Dunn, LaVine, Parker, and Markkanen will likely all start next to veteran Robin Lopez, but Carter’s minutes should increase as the season goes on, with sixth man Bobby Portis rounding out the team’s young core. Parker will also be able to slide to power forward and play alongside Portis or Carter when Markkanen is on the bench.

Central Notes: Beilein, James, Finals, Dunn

Michigan coach John Beilein was not offered the Pistons head coaching job before he withdrew his candidacy on Wednesday, Brendan Quinn of The Athletic reports. Beilein was one of the finalists along with ex-Raptors coach Dwane Casey and Spurs assistant Ime Udoka. Beilein was uncomfortable with the attention that he received when his name surfaced publicly and grew tired of the dragged-out process. But he admitted he would have strongly considered taking the NBA job if it had been offered. “I just said, let’s just move forward. I’ll make their decision easier,” Beilein told Quinn. “I felt like, well, if they’re not certain — and I understand that, it’s OK — but if they’re not certain, then I’m not going to be certain.”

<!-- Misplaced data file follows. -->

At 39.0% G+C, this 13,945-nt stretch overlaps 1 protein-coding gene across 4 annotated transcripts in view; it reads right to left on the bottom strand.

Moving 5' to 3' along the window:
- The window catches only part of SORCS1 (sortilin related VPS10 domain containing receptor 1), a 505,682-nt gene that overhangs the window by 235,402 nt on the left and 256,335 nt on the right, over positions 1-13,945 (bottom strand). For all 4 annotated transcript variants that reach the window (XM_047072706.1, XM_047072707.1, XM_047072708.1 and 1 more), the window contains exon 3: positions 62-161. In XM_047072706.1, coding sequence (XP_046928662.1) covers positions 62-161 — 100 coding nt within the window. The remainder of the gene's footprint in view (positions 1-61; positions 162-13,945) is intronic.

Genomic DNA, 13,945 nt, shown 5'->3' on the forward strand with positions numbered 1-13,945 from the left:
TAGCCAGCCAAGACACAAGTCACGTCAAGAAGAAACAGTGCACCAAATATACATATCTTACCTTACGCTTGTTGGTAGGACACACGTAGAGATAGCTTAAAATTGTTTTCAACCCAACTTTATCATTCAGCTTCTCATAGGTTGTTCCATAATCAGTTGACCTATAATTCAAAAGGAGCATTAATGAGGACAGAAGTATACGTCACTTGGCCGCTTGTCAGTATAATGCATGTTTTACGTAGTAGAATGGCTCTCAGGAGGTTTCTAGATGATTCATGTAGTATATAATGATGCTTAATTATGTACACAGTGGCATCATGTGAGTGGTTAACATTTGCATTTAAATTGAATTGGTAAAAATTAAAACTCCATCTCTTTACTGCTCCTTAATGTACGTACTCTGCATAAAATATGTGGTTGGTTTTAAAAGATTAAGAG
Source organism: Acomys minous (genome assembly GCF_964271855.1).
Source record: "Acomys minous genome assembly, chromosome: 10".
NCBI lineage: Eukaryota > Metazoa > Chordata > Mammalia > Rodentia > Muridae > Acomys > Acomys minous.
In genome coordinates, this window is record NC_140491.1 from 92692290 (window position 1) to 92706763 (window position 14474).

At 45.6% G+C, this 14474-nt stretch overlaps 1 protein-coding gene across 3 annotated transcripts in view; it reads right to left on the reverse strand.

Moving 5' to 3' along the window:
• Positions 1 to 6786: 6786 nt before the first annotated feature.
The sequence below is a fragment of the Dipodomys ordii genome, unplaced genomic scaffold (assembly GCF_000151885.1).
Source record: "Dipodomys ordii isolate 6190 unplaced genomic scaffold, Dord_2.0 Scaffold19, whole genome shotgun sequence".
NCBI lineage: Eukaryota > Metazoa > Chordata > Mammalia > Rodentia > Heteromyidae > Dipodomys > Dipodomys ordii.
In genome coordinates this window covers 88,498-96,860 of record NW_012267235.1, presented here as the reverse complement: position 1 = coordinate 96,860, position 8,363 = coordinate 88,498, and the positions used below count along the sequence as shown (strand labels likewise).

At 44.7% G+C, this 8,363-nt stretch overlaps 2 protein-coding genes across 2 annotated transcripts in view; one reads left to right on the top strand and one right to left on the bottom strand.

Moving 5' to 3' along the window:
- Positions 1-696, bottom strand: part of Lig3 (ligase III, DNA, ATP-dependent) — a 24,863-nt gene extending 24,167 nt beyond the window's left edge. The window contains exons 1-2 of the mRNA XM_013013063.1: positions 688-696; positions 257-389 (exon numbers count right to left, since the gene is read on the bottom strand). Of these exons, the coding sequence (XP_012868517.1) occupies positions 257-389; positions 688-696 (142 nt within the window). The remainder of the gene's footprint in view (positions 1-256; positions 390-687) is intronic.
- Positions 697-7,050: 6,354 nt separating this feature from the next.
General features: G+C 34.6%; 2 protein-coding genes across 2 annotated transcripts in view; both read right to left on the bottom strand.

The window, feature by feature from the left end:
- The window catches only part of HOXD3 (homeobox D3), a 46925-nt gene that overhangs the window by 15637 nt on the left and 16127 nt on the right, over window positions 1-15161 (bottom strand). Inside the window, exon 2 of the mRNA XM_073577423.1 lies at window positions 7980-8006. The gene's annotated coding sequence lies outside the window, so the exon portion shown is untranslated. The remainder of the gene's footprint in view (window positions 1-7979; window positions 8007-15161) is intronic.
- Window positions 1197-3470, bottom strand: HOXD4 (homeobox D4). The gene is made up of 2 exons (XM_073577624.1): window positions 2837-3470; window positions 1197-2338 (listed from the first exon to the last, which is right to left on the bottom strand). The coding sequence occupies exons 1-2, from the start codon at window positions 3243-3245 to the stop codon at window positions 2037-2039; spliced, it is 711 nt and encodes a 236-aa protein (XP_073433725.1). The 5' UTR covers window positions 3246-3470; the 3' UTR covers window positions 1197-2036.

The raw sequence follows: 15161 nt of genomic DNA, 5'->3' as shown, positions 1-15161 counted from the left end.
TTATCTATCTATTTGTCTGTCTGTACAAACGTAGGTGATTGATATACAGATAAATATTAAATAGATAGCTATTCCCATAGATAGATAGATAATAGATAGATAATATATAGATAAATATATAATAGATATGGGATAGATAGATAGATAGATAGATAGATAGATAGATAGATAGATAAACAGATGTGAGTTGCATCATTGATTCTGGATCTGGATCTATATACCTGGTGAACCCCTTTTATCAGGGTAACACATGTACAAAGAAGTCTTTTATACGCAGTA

In other developments involving Central Division teams:

  • Pressure from family members might be the only way that LeBron James stays with the Cavaliers after the NBA Finals, according to Marc Stein of the New York Times. James has more of an inkling what he’ll do this summer than he’s revealed publicly, Stein continues. Joining forces with close friend Chris Paul is a strong possibility, Stein adds, whether he goes to the Rockets or they sign with another team with enough salary-cap space to pull it off.